College Students Get App To Combat Anti-Semitism


Early Sunday morning, just hours after the end of Yom Kippur, the Jewish fraternity Alpha Epsilon Pi (AEPi) at Atlanta’s Emory University was spray-painted with swastikas and offensive graffiti. The Anti-Defamation League immediately released a statement calling the incident “despicable and cowardly.”

“It is important that the Emory police are investigating this matter and will pursue this to the full extent of the law,” the statement read.

Though immediately condemned by Jewish organizations and university staff, the incident didn’t take place in a vacuum. The Emory attack is just one in a growing number of incidents targeting Jewish students that have taken place on college campuses around the U.S. in recent months. Just last week fliers, which appeared around the University of California, Santa Barbara campus declared that “9/11 Was an Outside Job,” with a large blue Star of David.

In an attempt to arm students with high-tech tools to fight anti-Semitism on campus, the Simon Wiesenthal Center this week unveiled its new mobile app, CombatHateU. The group’s leaders were joined by AEPi international fraternity leaders Tuesday in Midtown to announce the launch of the app, which will give college students a way to immediately report incidents of anti-Semitism on campus. The app is the third in a series of digital anti-hate initiatives developed by the Wiesenthal Center’s Digital Terrorism and Hate Project; the previous two have focused on reporting and monitoring anti-Semitic incidents online.

At the launch, representatives from the Wiesenthal Center also noted recent anti-Israel incidents, including at Ohio University last month, when Student Senate president Megan Marzec doused herself in fake blood on video while urging students to boycott Israel (the video was intended to parody the ALS Ice Bucket Challenge). Mock eviction notices were also slipped under the dorm-room doors of Jewish students at New York University and University of Michigan in recent months. According to the Wiesenthal spokesperson, anti-Israel incidents can also be reported through the app.

Asked why anti-Israel incidents were included with examples of anti-Semitism, Rabbi Steven Burg, Eastern region director for the Wiesenthal Center, said, “A lot, though not all, of anti-Israel incidents involve elements of anti-Semitism. We’re encouraging students to report anything that concerns them, so that we can get an idea of what’s really going on.”

Mark Weitzman, director of government affairs for the Wiesenthal Center, added that criticism of Israel is not included in the “concerning” category unless the incident also includes anti-Semitic elements.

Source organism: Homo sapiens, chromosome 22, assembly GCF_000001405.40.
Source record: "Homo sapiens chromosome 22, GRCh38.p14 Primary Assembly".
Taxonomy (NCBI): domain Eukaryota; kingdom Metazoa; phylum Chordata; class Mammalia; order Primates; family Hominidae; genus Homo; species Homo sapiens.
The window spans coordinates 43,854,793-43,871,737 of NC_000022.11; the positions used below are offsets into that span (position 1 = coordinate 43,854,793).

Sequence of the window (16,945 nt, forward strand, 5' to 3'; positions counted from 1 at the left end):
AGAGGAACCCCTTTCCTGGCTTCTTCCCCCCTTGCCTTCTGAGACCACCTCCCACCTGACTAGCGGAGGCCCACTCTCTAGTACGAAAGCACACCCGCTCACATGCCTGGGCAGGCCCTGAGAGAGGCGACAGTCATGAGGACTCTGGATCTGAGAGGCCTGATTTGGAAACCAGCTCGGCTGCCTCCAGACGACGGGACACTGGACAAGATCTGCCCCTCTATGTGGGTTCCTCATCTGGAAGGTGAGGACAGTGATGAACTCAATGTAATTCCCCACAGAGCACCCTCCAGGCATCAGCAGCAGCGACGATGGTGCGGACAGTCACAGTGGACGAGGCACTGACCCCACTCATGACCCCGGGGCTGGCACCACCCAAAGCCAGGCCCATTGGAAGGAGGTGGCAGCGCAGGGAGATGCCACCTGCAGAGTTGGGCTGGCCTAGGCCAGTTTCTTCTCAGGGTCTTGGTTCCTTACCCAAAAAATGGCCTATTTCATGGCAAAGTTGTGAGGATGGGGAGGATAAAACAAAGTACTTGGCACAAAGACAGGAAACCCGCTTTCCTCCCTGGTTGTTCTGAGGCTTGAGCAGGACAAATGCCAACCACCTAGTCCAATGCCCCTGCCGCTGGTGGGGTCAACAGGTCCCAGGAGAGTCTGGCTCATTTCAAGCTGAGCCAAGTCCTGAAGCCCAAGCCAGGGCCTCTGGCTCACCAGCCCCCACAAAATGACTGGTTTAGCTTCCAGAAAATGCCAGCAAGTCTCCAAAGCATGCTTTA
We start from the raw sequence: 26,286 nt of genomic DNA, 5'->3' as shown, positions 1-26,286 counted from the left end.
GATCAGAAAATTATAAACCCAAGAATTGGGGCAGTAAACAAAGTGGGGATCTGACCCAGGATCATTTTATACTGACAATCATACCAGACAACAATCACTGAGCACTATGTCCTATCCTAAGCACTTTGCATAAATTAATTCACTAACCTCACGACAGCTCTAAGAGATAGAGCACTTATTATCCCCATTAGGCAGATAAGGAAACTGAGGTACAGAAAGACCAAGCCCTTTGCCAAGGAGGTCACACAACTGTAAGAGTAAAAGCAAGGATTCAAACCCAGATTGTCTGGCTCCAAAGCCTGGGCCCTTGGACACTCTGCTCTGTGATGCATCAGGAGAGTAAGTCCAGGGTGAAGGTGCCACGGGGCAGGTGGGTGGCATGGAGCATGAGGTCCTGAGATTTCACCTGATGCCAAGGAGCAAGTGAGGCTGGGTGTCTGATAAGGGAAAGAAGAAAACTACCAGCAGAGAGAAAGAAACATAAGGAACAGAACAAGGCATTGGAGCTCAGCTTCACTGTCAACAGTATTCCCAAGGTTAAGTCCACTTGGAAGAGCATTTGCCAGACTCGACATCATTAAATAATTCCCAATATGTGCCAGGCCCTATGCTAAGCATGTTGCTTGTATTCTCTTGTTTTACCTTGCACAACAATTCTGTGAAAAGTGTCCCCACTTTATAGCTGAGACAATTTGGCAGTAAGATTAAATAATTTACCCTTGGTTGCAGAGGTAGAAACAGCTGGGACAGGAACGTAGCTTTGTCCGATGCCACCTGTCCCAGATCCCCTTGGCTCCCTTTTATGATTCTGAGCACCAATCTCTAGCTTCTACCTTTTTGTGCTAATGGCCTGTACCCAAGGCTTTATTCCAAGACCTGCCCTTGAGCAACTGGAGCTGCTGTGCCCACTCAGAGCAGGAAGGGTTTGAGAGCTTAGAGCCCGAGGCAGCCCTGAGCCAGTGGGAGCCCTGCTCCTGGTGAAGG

At Tuesday’s press conference, at the Museum of Tolerance on East 42nd Street, Rick Eaton, senior researcher for the Wiesenthal Center, called CombatHateU “straightforward and easy to use.”

“Students will be able to report incidents quickly and anonymously, and our team with respond with the best practices in defeating these attacks.”

The app, which can be downloaded for free on any smartphone, provides a form through which students can describe the incident and upload videos and photos. The reports will be reviewed by Eaton or Aron Hier, director of campus outreach at the Simon Wiesenthal Center in Los Angeles. If the incident requires further action, regional offices will be notified.

Alison Pure-Slovin, Midwest region director for the Wiesenthal Center, followed a similar protocol in response to the incident at Emory University. After finding out about it, she was able to immediately reach out to the university’s administration. Emory President Jim Wagner responded with a letter decrying the behavior as “unacceptable” and “an offense to the entire university.”

“The ability to respond quickly is key when it comes to responding to hate crimes,” said Pure-Slovin. “The app will help us know about something directly after it happens, so we can help students deal effectively.”

Andrew Borans, executive director of AEPi, attended the conference with several AEPi campus leaders. The app, he said, will reach the fraternity’s 10,000 students worldwide.

“Hate speech has no place on college campuses,” he said. “Empowering students — that’s what this app is all about.”